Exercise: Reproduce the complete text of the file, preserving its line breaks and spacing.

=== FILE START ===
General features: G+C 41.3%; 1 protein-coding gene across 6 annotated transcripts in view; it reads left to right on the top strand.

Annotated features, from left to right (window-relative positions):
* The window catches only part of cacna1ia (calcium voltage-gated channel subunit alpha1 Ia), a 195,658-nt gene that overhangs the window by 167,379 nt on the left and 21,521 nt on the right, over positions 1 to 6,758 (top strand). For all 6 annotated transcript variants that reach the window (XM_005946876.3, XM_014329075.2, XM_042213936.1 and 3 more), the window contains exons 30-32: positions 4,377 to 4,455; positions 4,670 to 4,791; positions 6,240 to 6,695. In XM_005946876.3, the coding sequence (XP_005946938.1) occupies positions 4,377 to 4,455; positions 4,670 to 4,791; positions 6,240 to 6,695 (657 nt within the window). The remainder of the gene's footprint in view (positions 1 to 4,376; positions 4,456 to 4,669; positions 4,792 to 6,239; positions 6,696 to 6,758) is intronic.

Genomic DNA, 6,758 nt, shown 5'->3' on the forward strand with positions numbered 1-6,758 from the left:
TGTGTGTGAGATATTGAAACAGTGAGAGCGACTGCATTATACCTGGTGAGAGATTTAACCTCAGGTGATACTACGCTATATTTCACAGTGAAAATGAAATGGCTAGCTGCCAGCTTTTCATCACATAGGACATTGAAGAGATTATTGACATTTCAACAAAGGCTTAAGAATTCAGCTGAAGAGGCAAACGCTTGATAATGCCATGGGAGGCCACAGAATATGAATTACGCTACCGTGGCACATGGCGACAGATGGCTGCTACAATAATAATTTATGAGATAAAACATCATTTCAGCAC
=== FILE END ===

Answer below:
General features: G+C 41.3%; 1 protein-coding gene across 6 annotated transcripts in view; it reads left to right on the top strand.

Annotated features, from left to right (window-relative positions):
* The window catches only part of cacna1ia (calcium voltage-gated channel subunit alpha1 Ia), a 195,658-nt gene that overhangs the window by 167,379 nt on the left and 21,521 nt on the right, over positions 1 to 6,758 (top strand). For all 6 annotated transcript variants that reach the window (XM_005946876.3, XM_014329075.2, XM_042213936.1 and 3 more), the window contains exons 30-32: positions 4,377 to 4,455; positions 4,670 to 4,791; positions 6,240 to 6,695. In XM_005946876.3, the coding sequence (XP_005946938.1) occupies positions 4,377 to 4,455; positions 4,670 to 4,791; positions 6,240 to 6,695 (657 nt within the window). The remainder of the gene's footprint in view (positions 1 to 4,376; positions 4,456 to 4,669; positions 4,792 to 6,239; positions 6,696 to 6,758) is intronic.

Genomic DNA, 6,758 nt, shown 5'->3' on the forward strand with positions numbered 1-6,758 from the left:
TGTGTGTGAGATATTGAAACAGTGAGAGCGACTGCATTATACCTGGTGAGAGATTTAACCTCAGGTGATACTACGCTATATTTCACAGTGAAAATGAAATGGCTAGCTGCCAGCTTTTCATCACATAGGACATTGAAGAGATTATTGACATTTCAACAAAGGCTTAAGAATTCAGCTGAAGAGGCAAACGCTTGATAATGCCATGGGAGGCCACAGAATATGAATTACGCTACCGTGGCACATGGCGACAGATGGCTGCTACAATAATAATTTATGAGATAAAACATCATTTCAGCAC